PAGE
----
Not surprisingly, some have quoted such imprecation to reject it. For example, this 1892 issue of the Aberdeen (WA) Herald included a review of Lyman Abbott’s The Evolution of Christianity, in which that liberal theologian sought to demonstrate the fallibility of the Bible, with Psalm 137:8-9 exemplifying Abbott’s contrast between “the wrathful and avenging God of the earlier books” and “the loving-kindness of Jesus Christ.” “The whole history of the Jews,” wrote the admiring reviewer, “becomes intelligible” when the mind can be “revolted by the cruelties” of such passages. (Four years later, the Indianapolis Journal reprinted a sermon from Abbott himself, which includes the same verses.) In 1905, multiple newspapers quoted part of an Atlantic Monthly essay by Cornell University founder Andrew Dickson White, who lamented how often 17th century Christians “were devoted not to seeking that peace which was breathed upon the world by the New Testament, but to finding warrant for war… in the Old Testament” — Psalm 137:9, as well as violent episodes from the Torah and 1-2 Samuel.

Indeed, almost all of the allusions to Psalm 137:7-9 that actually celebrated violence — or wished it on someone — came from war or the run-up to war.

Before and after the U.S. entered World War I, Charles Creighton Carlin, a Democratic congressman from Virginia, repeatedly invoked imprecatory psalms to rouse readers of his Alexandria Gazette against Germany. “Dasheth thy little ones against the stones” capped his reports on zeppelins bombing London in both March 1916 and June 1917, and the same verse appears in an October 1918 editorial calling it “but natural that the French and Belgians burn with the desire to enter Germany and inflict damages similar to those caused by the Huns in northern France and Belgium.”

Over half a century earlier, as Sherman’s march continued its merciless progress into South Carolina, a Unionist editor from West Virginia argued that the secessionists’ “impious imprecation has come home upon their own unhallowed heads, and seeing that it has, the loyal millions of these States are ready to take up the righteous indignation of the Psalmist and in the outpourings of their hearts over the fall of Charleston to say with him” the words of Psalm 137.

Charleston, SC in ruins after surrendering to the Union Army in February 1865 – National Archives/Wikimedia

Earlier in the war, Rep. Nehemiah Perry (D-New Jersey) had prayed a different biblical curse, Psalm 5:10, against “the rebels that aimed their daggers at the heart of the nation.” But most of his speech called down condemnation upon Radical Republicans whose attempt to make emancipation a war aim “must indeed be a desperate case that has to pervert passages of Scripture to prop it up.”

Indeed, abolitionists had appealed to imprecatory language even before the Civil War. In the aftermath of the much-reviled Compromise of 1850, for example, The National Era quoted from a 1774 sermon by Nathaniel Niles that recast Psalm 137:8-9 (italicized below) to help white listeners imagine the justifiable anger of enslaved Africans:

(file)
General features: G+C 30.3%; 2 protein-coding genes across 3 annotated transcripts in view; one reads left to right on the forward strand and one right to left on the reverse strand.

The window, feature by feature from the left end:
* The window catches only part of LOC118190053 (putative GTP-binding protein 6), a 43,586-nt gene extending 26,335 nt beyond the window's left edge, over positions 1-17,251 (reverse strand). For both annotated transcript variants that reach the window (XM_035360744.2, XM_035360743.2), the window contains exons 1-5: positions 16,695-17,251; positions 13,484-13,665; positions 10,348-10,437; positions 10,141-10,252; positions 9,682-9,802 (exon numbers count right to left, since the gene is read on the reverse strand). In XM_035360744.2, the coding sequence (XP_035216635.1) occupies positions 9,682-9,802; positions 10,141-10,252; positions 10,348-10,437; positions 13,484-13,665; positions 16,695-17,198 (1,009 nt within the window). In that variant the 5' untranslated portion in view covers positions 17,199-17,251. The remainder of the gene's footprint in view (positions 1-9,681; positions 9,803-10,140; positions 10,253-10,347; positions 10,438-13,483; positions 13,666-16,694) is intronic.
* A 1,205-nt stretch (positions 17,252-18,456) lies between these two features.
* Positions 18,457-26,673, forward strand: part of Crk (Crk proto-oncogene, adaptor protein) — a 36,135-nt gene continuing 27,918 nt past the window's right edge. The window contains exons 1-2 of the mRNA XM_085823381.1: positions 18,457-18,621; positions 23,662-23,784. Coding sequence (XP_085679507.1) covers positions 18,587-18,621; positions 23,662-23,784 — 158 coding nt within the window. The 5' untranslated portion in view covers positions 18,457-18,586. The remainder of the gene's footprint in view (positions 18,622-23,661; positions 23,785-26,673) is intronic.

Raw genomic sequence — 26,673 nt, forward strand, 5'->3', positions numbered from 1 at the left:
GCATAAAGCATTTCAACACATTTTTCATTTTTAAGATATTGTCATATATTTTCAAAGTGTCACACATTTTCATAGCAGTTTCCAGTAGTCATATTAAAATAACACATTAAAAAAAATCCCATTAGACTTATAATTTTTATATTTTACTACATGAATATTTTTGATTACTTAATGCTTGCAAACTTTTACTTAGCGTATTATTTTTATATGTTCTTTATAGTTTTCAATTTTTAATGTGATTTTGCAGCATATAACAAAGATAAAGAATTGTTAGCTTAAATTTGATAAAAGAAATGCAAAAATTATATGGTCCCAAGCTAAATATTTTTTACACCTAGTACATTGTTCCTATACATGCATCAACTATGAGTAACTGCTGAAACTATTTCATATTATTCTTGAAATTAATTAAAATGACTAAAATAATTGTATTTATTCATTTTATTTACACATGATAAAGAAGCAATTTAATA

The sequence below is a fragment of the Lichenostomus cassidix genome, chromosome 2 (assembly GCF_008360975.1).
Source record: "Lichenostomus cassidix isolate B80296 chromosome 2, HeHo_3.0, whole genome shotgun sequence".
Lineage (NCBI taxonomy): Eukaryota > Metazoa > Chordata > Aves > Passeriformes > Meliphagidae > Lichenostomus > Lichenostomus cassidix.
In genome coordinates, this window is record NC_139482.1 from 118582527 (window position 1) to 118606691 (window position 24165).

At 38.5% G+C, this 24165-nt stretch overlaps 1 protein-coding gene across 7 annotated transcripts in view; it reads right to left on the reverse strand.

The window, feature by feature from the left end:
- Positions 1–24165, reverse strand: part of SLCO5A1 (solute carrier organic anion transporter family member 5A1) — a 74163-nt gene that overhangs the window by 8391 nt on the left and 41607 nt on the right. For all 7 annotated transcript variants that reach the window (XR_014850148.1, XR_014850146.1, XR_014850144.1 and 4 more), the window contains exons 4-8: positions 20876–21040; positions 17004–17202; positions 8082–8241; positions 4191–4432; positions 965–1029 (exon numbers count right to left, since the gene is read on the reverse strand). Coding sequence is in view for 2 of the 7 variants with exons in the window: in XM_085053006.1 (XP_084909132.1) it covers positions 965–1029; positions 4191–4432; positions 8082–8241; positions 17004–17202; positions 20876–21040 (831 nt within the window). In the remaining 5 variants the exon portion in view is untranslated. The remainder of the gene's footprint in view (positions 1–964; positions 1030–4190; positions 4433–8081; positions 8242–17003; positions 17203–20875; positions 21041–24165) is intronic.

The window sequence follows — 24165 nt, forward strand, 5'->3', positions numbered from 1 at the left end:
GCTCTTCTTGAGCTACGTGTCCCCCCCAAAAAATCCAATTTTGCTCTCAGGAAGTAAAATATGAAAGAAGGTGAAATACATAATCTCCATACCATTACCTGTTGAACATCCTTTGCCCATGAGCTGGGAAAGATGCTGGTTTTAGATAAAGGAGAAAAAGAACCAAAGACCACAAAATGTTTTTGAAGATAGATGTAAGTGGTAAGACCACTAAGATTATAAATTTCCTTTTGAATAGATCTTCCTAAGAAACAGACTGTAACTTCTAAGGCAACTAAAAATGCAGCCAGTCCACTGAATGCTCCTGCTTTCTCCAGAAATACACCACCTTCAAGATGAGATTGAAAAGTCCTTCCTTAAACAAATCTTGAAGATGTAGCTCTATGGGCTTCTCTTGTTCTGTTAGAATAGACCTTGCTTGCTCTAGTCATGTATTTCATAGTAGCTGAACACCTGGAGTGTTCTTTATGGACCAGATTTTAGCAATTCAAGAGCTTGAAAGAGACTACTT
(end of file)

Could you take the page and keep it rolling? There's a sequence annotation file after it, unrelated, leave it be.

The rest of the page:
What excuse can we make for our conduct? What reason can we urge why our oppression shall not be repaid in kind? Should the Africans see God Almighty subjecting us to all the evils we have brought on them, and should they cry to us, O daughter of America who are to be destroyed, happy shall he be that rewardeth thee as thou hast served us; happy shall he be that taketh and dasheth thy little ones against the stones; how could we object? How could we resent it? Would we enjoy liberty? Then we must grant it to others. For shame, let us either cease to enslave our fellow-men, or else let us cease to complain of those that would enslave us. Let us either wash our hands from blood, or never hope to escape the avenger.

Then a final example, one that reminded me of Warren’s observation that it’s those of us Christians who are privileged to live at a distance from violence and oppression who are more likely to struggle with the imprecatory psalms…

In 1861, an abolitionist paper in Ohio published the account of John Jackson, who escaped slavery in southern Georgia. Quoting freely from Psalms, Jackson closed by telling the story of a friend named Edward — a free man kidnapped from Philadelphia and sold into slavery — who was tortured to death and went

to the world where the servant is free from his master. It was said there was a suit in the court for his freedom. That suit was taken up, where God himself is judge “for the Lord trieth the righteous, but the wicked and him that loveth violence his soul hateth” [Ps 11:5]. He shall “judge the fatherless and the oppressed, that the man of earth may no more oppress” [Ps 10:18]. “Upon the wicked he shall rain snares, fire, and brimstone, and a horrible tempest; this shall be the portion of their cup” [Ps 11:6].